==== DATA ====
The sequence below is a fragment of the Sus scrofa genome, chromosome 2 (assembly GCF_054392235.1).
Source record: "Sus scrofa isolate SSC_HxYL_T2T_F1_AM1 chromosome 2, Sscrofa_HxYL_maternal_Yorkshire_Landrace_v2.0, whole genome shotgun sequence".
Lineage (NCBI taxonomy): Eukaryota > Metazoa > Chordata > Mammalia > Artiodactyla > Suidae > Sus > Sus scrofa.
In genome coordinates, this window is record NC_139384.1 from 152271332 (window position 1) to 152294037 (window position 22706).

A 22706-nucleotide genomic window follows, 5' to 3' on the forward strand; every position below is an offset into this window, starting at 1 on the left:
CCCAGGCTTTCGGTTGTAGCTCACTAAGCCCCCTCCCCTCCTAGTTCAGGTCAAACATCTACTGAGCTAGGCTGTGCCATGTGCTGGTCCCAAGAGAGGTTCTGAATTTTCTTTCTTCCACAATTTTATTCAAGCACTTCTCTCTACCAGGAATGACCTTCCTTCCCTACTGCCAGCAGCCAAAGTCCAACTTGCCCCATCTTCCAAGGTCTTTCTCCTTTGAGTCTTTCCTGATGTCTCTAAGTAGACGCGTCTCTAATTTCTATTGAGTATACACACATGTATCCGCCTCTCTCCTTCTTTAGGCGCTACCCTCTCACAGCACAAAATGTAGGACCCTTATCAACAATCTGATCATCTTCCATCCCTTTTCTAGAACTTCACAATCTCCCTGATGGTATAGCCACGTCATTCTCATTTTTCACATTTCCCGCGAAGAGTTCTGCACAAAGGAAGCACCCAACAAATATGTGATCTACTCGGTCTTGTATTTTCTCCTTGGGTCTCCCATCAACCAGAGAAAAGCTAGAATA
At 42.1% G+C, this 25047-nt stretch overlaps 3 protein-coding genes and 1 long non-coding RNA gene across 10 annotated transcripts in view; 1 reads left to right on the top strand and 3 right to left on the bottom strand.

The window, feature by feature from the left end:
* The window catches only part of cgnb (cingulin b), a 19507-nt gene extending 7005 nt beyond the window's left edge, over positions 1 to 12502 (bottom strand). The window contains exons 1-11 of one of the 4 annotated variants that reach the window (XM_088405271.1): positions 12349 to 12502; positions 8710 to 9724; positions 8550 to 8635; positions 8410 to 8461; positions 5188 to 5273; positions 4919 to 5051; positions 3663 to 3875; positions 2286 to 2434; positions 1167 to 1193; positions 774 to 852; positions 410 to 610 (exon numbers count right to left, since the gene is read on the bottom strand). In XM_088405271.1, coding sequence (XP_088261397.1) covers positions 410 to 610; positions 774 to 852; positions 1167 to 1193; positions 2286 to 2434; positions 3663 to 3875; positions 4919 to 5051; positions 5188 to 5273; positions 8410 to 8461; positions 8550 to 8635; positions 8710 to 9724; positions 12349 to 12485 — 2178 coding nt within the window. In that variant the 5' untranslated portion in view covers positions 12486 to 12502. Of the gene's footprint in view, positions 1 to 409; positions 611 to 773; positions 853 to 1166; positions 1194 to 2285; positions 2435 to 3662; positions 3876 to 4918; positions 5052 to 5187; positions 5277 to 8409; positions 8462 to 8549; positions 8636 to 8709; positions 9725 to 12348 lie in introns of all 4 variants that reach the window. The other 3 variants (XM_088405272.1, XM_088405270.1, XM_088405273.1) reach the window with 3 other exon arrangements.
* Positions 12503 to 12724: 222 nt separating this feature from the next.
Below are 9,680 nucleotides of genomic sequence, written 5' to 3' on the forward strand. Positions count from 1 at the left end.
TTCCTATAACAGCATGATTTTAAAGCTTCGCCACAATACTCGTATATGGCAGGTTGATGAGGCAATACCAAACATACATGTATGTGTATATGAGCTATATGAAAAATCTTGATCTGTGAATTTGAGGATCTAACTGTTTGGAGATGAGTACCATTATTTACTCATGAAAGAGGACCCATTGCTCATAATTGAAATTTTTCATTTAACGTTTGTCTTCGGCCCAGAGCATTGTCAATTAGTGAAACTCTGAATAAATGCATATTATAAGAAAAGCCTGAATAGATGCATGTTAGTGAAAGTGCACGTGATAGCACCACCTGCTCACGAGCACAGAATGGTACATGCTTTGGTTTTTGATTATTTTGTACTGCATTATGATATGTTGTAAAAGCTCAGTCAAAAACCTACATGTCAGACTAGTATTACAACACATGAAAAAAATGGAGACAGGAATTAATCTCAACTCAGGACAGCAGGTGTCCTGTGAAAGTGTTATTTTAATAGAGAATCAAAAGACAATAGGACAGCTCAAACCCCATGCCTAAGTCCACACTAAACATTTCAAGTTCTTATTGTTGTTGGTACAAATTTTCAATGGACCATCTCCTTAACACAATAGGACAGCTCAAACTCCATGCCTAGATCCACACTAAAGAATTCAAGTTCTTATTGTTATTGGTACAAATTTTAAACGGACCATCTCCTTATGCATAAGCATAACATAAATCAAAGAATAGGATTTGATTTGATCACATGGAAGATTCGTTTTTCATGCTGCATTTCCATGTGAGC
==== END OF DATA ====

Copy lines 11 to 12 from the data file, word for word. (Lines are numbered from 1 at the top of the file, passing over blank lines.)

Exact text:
Below are 9,680 nucleotides of genomic sequence, written 5' to 3' on the forward strand. Positions count from 1 at the left end.
TTCCTATAACAGCATGATTTTAAAGCTTCGCCACAATACTCGTATATGGCAGGTTGATGAGGCAATACCAAACATACATGTATGTGTATATGAGCTATATGAAAAATCTTGATCTGTGAATTTGAGGATCTAACTGTTTGGAGATGAGTACCATTATTTACTCATGAAAGAGGACCCATTGCTCATAATTGAAATTTTTCATTTAACGTTTGTCTTCGGCCCAGAGCATTGTCAATTAGTGAAACTCTGAATAAATGCATATTATAAGAAAAGCCTGAATAGATGCATGTTAGTGAAAGTGCACGTGATAGCACCACCTGCTCACGAGCACAGAATGGTACATGCTTTGGTTTTTGATTATTTTGTACTGCATTATGATATGTTGTAAAAGCTCAGTCAAAAACCTACATGTCAGACTAGTATTACAACACATGAAAAAAATGGAGACAGGAATTAATCTCAACTCAGGACAGCAGGTGTCCTGTGAAAGTGTTATTTTAATAGAGAATCAAAAGACAATAGGACAGCTCAAACCCCATGCCTAAGTCCACACTAAACATTTCAAGTTCTTATTGTTGTTGGTACAAATTTTCAATGGACCATCTCCTTAACACAATAGGACAGCTCAAACTCCATGCCTAGATCCACACTAAAGAATTCAAGTTCTTATTGTTATTGGTACAAATTTTAAACGGACCATCTCCTTATGCATAAGCATAACATAAATCAAAGAATAGGATTTGATTTGATCACATGGAAGATTCGTTTTTCATGCTGCATTTCCATGTGAGC